by Laura Sanders
While graduate students in any field are prime candidates for burnout, it is my belief that library students face special challenges where work/life balance is concerned. We must pay tuition, but we are rarely offered the teaching assistantships or other forms of financial aid that our counterparts in other fields would receive. In addition to our schoolwork, we must obtain as much library experience as possible prior to graduation so that we can maximize our job prospects. Even those of us who are fortunate enough to land paying part-time library work find it necessary to broaden our CVs through volunteer positions or unpaid internships – often more than one! In order to sell ourselves to potential employers, we participate in conferences, blog, tweet, network, maintain digital portfolios, and try to find time for a beer once in a while. Such overextension can quickly lead to exhaustion and burnout…but in this economic climate where jobs are scarce, we’re all anxious to set ourselves apart from the hundreds of other candidates out there. So, how can we be successful librarians and lead balanced lives?
This is a question I’ve been grappling with throughout my first semester. I came to library school after several years in the workforce, in a position that I adored but that also demanded my every waking moment. After three years of seventy hour work weeks and a personal life that was in complete limbo, I finally admitted that my lifestyle was not sustainable. When I started library school in the fall, I wondered what changes I could make that would allow me to downshift. I still wanted to work hard, but I also wanted to enjoy my life.
So I decided to be systematic about how I spent my time in library school. I asked myself what achievements and skills potential employers would seek in me after graduation. I knew that varied work experiences and French language abilities would be high on the list, so I took a part-time job at a public library as soon as I could. I enrolled in a French class (I hope to find work in Montreal so bilingualism is important). I also signed up for two student committees, took volunteer opportunities when possible, and committed to presenting at one conference at least this year.
Although these activities have spread me pretty thin, probably too thin to downshift successfully, I feel I’ve made a good decision about how to allot my time. Happily, I also find that I am devoting a great deal more time to my relationship, family, and friends, leading to a much greater sense of well-being in my personal life. I do have more balance than I did before.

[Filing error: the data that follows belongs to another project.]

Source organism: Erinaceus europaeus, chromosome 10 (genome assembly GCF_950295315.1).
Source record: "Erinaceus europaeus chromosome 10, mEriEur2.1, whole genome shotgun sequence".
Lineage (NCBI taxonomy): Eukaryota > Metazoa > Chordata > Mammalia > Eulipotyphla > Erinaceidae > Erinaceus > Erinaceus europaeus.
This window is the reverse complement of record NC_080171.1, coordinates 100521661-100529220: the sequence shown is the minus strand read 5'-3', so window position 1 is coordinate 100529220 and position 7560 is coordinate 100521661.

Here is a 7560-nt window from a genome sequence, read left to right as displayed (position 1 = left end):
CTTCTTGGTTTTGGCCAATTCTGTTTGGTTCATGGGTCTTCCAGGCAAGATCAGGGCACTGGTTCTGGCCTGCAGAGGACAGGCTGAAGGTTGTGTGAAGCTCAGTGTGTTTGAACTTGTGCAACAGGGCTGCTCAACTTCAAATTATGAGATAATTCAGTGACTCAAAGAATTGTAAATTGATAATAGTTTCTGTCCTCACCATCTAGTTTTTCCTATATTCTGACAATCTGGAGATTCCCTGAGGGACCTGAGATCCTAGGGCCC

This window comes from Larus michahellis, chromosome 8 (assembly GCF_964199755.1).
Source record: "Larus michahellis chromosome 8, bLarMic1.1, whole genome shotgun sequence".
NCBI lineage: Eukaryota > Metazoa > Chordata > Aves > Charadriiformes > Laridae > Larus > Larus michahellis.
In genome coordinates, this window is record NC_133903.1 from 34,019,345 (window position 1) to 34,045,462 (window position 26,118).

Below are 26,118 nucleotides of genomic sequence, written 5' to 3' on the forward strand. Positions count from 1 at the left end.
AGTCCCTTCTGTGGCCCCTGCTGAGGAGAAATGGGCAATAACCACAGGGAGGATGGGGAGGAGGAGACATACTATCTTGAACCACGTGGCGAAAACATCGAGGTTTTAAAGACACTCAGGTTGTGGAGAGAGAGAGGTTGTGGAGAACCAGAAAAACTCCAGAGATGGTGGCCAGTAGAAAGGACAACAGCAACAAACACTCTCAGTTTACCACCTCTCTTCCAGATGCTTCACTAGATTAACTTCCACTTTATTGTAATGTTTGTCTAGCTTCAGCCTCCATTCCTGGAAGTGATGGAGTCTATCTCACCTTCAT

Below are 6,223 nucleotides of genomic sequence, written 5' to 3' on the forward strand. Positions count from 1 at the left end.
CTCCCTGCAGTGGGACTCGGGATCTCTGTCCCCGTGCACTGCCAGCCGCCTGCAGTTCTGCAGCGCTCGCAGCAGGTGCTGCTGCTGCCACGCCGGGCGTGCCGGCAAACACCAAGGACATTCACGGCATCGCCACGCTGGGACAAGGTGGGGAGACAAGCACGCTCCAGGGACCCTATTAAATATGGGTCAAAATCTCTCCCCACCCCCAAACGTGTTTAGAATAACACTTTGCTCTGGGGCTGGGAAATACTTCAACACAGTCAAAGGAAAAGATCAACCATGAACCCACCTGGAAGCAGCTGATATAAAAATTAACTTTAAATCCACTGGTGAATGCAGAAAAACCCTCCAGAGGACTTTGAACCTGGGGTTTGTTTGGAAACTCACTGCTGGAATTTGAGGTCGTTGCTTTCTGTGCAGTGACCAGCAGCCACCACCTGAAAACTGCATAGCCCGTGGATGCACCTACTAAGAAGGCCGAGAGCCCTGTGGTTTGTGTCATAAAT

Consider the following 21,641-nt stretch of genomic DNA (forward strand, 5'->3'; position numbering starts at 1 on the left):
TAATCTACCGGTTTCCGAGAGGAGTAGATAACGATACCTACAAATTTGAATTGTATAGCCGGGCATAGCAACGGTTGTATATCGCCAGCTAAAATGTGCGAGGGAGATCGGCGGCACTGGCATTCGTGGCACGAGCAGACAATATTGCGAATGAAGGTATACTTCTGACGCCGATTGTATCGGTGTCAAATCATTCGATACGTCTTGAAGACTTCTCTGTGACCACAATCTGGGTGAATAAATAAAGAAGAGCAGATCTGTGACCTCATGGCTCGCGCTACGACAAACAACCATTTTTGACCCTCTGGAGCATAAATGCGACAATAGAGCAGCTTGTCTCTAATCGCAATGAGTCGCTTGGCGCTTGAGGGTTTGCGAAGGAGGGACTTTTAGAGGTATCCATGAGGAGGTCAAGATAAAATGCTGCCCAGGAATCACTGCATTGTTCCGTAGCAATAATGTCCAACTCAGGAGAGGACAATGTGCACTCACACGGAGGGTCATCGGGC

Even so, I still struggle. Letting go of my own perfectionism has been a major hurdle for me this semester. Sometimes I find myself thinking thoughts like, If I didn’t have so much to do, I would have a perfect GPA. Then I berate myself for not being good enough to do it all and have a perfect GPA. I continually have to remind myself that being well-rounded is not only important, but healthy.
The ACRLog has an interesting post on this subject. According to them, many libraries are experiencing difficulties attracting solid candidates in the Gen X and Gen Y age brackets to directorship positions, as the younger librarians prefer to devote more energy to their families and friends than to a stressful, demanding position that is not perceived as rewarding. While I am not sure that Gen X and Gen Y are really that easy to pigeonhole, for me the main point of the article was that the younger librarians are not pursuing advancement simply for the sake of advancement. They want their lives to be fulfilled in every context.
As librarians-in-training with many demands on our time, how can we avoid exhaustion and burnout? The website LIScareer has a list of articles that deal with these issues in a library setting. I can also share with you some time management techniques that have kept me sane this semester:
Limit your available time
I had a professor who always said, “Work expands to fill all available time.” I didn’t understand what she meant back then, but now I realize how true this statement is. Since I don’t want my work to dominate my life, I try to limit my available time. For example, just because I have all Saturday to complete a homework assignment doesn’t mean I have to take all Saturday to do it. I ask myself, could I finish it in five hours? If the answer is yes, I work as efficiently as I can to get it done in that five hour block. Ironically, I’ve found that the work I produce in these limited chunks of time is usually better than it would be if I dragged it out for days.
Ask yourself where your time really goes
In the same way it’s easy to lose track of how much money you spend if you don’t record every purchase, it’s easy to lose track of how you actually spend your time. I might tell myself that I worked on my essay until 3AM, but if I was checking Facebook every few minutes then that’s not really true. I want to exercise but keep telling myself I don’t have the time, when I could easily scrap the TV I watch before bed to get up early for a swim. Being aware of where your time really goes can make a huge difference in your efficiency.
Give your work all you’ve got – then leave
It used to be that the boundaries between work life and home life were a lot more distinct. You just left the office and that was it. These days, the onus is on you to set those boundaries. This requires some planning and communication, but a few simple changes can help a lot. Do schoolwork on campus or in a coffee shop, not at home. Tell your coworkers that you don’t check your work e-mail on weekends. Try to have an established routine even on days when you don’t have classes so that you don’t unintentionally end up wasting the whole day. Above all, work as hard as you can while you’re working – then get out of there and stop thinking about it!